Extra Extra : Politics

Extra Extra Monday: Tracking charges for cops, undocumented overtime, police failure in Sharper case

A record of trouble | The Marshall Project

As California prepares to greatly expand its use of halfway houses for people leaving its overcrowded prisons, state officials have turned for help to a private halfway house operator that has been cited in other states for inadequate care, unchecked violence and repeated escapes at its facilities.

State DNR veterinarian says she was forced our over ‘on-the-record’ moose calf study objections | Timberjay

A Minnesota Department of Natural Resources veterinarian found herself the subject of an internal investigation within days of expressing “on-the-record” concerns about the inhumane treatment of moose calves during the first ...

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U.S. secretly tracked billions of calls for decades

The U.S. government started keeping secret records of Americans' international telephone calls nearly a decade before the Sept. 11 terrorist attacks, harvesting billions of calls in a program that provided a blueprint for the far broader National Security Agency surveillance that followed. According to an investigation by USA TODAY, for more than two decades, the Justice Department and the Drug Enforcement Administration amassed logs of virtually all telephone calls from the USA to as many as 116 countries linked to drug trafficking, current and former officials involved with the operation said. The targeted countries changed over time but included ...

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Extra Extra Monday: Buffett's mobile-home trap, Rolling Stone's UVA failures, women incarcerated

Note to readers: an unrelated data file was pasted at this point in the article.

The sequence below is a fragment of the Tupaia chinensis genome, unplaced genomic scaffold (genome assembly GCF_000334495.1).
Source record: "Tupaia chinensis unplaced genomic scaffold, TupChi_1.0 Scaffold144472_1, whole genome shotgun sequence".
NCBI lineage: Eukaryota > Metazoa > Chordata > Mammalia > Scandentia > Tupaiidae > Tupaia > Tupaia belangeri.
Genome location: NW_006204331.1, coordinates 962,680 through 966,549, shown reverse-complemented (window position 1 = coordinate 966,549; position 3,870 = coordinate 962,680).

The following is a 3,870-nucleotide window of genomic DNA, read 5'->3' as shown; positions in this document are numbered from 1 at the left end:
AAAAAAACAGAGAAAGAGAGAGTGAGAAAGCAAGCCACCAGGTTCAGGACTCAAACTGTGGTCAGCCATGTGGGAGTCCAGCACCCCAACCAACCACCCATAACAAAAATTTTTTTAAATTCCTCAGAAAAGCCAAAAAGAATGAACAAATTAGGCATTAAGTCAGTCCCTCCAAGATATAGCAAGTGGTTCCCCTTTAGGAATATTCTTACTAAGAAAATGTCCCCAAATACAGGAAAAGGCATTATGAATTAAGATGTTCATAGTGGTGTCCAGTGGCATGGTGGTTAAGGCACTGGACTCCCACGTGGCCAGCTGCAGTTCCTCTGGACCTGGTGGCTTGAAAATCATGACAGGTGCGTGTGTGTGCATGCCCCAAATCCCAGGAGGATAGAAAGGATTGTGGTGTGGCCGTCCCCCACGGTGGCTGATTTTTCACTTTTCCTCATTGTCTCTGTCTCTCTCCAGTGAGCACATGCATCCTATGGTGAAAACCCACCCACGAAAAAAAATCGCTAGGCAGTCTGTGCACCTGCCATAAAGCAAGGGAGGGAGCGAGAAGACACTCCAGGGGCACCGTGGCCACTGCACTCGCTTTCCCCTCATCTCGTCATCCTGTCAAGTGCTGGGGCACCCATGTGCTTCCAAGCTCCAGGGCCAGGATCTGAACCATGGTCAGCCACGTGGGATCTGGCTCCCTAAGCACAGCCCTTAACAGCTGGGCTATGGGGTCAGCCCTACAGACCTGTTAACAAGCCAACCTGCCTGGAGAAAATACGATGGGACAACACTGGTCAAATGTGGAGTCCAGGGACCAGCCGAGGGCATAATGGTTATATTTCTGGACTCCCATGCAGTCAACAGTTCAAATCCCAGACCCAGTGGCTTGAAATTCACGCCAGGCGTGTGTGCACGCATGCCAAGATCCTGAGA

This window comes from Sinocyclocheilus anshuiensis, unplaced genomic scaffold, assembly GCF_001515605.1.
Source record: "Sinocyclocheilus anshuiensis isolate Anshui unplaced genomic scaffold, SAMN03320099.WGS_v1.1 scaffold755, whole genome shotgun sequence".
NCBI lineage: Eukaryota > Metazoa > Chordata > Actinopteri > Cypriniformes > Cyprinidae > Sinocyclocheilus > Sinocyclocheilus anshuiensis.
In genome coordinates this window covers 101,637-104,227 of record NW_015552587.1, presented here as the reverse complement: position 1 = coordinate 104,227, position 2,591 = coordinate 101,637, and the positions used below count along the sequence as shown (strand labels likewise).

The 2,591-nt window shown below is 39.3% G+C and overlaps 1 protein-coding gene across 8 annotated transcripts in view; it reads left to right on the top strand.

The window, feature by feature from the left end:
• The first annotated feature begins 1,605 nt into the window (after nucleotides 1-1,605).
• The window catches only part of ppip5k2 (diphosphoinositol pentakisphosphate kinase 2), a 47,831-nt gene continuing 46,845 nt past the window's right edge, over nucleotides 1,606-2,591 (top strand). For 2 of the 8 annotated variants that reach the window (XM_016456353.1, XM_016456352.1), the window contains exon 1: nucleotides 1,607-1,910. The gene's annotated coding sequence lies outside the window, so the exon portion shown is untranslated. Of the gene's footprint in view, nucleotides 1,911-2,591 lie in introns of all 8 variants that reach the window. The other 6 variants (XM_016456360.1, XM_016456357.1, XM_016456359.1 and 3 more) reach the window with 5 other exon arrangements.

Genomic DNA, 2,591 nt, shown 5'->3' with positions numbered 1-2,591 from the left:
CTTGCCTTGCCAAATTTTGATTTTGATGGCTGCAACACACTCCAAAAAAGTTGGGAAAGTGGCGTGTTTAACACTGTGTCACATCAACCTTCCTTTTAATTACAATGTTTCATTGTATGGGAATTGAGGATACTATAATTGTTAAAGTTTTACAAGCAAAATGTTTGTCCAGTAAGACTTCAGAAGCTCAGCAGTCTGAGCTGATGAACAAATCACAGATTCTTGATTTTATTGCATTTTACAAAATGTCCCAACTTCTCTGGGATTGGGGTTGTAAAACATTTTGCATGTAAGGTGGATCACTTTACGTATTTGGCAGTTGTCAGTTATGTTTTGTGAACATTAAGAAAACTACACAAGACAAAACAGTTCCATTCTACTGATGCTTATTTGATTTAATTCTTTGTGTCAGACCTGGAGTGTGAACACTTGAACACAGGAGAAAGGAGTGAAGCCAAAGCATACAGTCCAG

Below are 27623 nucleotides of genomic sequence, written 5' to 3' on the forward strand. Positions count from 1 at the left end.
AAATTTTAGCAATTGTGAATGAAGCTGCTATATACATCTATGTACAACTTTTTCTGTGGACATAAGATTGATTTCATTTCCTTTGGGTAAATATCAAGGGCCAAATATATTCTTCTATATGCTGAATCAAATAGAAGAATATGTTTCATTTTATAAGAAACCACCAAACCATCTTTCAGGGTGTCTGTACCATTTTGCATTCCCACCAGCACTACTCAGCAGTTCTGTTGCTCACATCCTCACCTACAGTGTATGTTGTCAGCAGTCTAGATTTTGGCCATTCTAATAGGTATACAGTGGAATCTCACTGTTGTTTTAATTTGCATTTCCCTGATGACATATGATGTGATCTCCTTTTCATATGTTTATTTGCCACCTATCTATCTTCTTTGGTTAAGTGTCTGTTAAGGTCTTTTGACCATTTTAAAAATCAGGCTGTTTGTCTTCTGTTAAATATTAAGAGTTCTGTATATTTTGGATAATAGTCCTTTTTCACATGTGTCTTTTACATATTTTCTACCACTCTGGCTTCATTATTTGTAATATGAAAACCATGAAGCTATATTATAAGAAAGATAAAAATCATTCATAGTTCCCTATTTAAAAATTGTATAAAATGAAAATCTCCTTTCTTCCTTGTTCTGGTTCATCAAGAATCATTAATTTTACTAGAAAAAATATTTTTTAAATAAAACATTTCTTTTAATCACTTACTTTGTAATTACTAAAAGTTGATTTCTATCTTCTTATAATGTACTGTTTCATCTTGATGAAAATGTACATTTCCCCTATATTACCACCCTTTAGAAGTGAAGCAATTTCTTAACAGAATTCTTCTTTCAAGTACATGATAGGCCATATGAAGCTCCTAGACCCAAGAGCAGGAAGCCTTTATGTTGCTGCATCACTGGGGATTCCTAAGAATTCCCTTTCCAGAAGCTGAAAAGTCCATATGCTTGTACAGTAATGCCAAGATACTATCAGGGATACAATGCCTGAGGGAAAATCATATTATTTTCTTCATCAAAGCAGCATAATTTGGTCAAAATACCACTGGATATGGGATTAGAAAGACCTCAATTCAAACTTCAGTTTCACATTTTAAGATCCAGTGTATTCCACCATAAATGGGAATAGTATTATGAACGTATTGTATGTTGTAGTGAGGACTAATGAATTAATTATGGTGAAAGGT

City doesn’t track return on incentives | Cincinnati Enquirer

When the Enquirer asked Cincinnati about $250 million in incentives granted to business and developers since 2008 and how return on that massive investment is tracked, city officials couldn't provide answers. The newspaper's reporters then created and scoured a database of seven years' worth of deals and determined the city gave tax breaks and other types of incentives more than 200 times since 2008, with beneficiaries ranging from Procter & Gamble to the owners of fraternity houses.

 

The mobile-home trap: How a Warren Buffett empire preys on the poor | The ...

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Extra Extra Monday: National Guard cronyism, forfeiture abuse, a web of lawyers

Racial bias, cronyism tearing apart N.J. National Guard, senior officers allege | NJ Advance Media for NJ.com

The New Jersey National Guard prides itself on rigor and readiness, and, from its sprawling base southeast of Trenton, its members became a beacon of help after Tropical Storm Irene and Hurricane Sandy ravaged portions of the state. But internal records obtained by NJ Advance Media show the Guard now faces a storm of its own, with at least four senior officers, including two top minorities, alleging a "toxic command climate," fueled by racial discrimination and retaliatory actions.

Iowa forfeiture: A ‘system ...

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Municipal courts are well-oiled money machine

The St. Louis Post-Dispatch investigated the municipal court system and found a money-driven system favoring connections and cash over justice.

The report reveals the system is set up to operate in secret and to direct business to lawyers. It expands on the Department of Justice’s findings that Ferguson’s police department acted as a collection agency for a "constitutionally deficient" court.